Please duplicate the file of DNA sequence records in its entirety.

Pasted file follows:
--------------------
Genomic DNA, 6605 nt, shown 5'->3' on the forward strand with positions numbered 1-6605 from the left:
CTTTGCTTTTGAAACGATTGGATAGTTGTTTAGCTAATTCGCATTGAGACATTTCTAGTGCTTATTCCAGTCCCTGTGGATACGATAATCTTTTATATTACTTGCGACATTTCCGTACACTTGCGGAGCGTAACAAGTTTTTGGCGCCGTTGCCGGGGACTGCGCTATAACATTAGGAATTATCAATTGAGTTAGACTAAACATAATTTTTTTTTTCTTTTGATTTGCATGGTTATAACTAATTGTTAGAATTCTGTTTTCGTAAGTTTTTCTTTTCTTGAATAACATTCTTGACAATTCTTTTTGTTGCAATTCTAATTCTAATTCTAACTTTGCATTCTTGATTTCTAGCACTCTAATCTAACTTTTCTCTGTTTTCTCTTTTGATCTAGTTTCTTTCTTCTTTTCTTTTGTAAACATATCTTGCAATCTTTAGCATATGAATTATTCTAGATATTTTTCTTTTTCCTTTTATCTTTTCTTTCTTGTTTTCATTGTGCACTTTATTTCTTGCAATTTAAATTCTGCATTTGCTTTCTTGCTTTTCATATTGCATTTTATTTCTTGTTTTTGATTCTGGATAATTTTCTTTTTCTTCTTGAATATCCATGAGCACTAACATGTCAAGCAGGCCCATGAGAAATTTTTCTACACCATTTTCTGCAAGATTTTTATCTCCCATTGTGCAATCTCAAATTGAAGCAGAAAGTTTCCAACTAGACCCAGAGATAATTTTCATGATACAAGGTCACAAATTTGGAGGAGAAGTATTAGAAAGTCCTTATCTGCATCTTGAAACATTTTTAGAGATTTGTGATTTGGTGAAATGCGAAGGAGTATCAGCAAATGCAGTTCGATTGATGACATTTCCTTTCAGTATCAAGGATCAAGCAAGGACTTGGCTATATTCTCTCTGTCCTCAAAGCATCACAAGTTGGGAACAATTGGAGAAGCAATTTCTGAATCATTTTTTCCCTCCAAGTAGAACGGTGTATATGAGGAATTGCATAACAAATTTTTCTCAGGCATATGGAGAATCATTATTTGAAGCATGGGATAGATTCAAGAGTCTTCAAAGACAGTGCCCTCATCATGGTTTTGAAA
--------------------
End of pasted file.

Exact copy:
Genomic DNA, 6605 nt, shown 5'->3' on the forward strand with positions numbered 1-6605 from the left:
CTTTGCTTTTGAAACGATTGGATAGTTGTTTAGCTAATTCGCATTGAGACATTTCTAGTGCTTATTCCAGTCCCTGTGGATACGATAATCTTTTATATTACTTGCGACATTTCCGTACACTTGCGGAGCGTAACAAGTTTTTGGCGCCGTTGCCGGGGACTGCGCTATAACATTAGGAATTATCAATTGAGTTAGACTAAACATAATTTTTTTTTTCTTTTGATTTGCATGGTTATAACTAATTGTTAGAATTCTGTTTTCGTAAGTTTTTCTTTTCTTGAATAACATTCTTGACAATTCTTTTTGTTGCAATTCTAATTCTAATTCTAACTTTGCATTCTTGATTTCTAGCACTCTAATCTAACTTTTCTCTGTTTTCTCTTTTGATCTAGTTTCTTTCTTCTTTTCTTTTGTAAACATATCTTGCAATCTTTAGCATATGAATTATTCTAGATATTTTTCTTTTTCCTTTTATCTTTTCTTTCTTGTTTTCATTGTGCACTTTATTTCTTGCAATTTAAATTCTGCATTTGCTTTCTTGCTTTTCATATTGCATTTTATTTCTTGTTTTTGATTCTGGATAATTTTCTTTTTCTTCTTGAATATCCATGAGCACTAACATGTCAAGCAGGCCCATGAGAAATTTTTCTACACCATTTTCTGCAAGATTTTTATCTCCCATTGTGCAATCTCAAATTGAAGCAGAAAGTTTCCAACTAGACCCAGAGATAATTTTCATGATACAAGGTCACAAATTTGGAGGAGAAGTATTAGAAAGTCCTTATCTGCATCTTGAAACATTTTTAGAGATTTGTGATTTGGTGAAATGCGAAGGAGTATCAGCAAATGCAGTTCGATTGATGACATTTCCTTTCAGTATCAAGGATCAAGCAAGGACTTGGCTATATTCTCTCTGTCCTCAAAGCATCACAAGTTGGGAACAATTGGAGAAGCAATTTCTGAATCATTTTTTCCCTCCAAGTAGAACGGTGTATATGAGGAATTGCATAACAAATTTTTCTCAGGCATATGGAGAATCATTATTTGAAGCATGGGATAGATTCAAGAGTCTTCAAAGACAGTGCCCTCATCATGGTTTTGAAA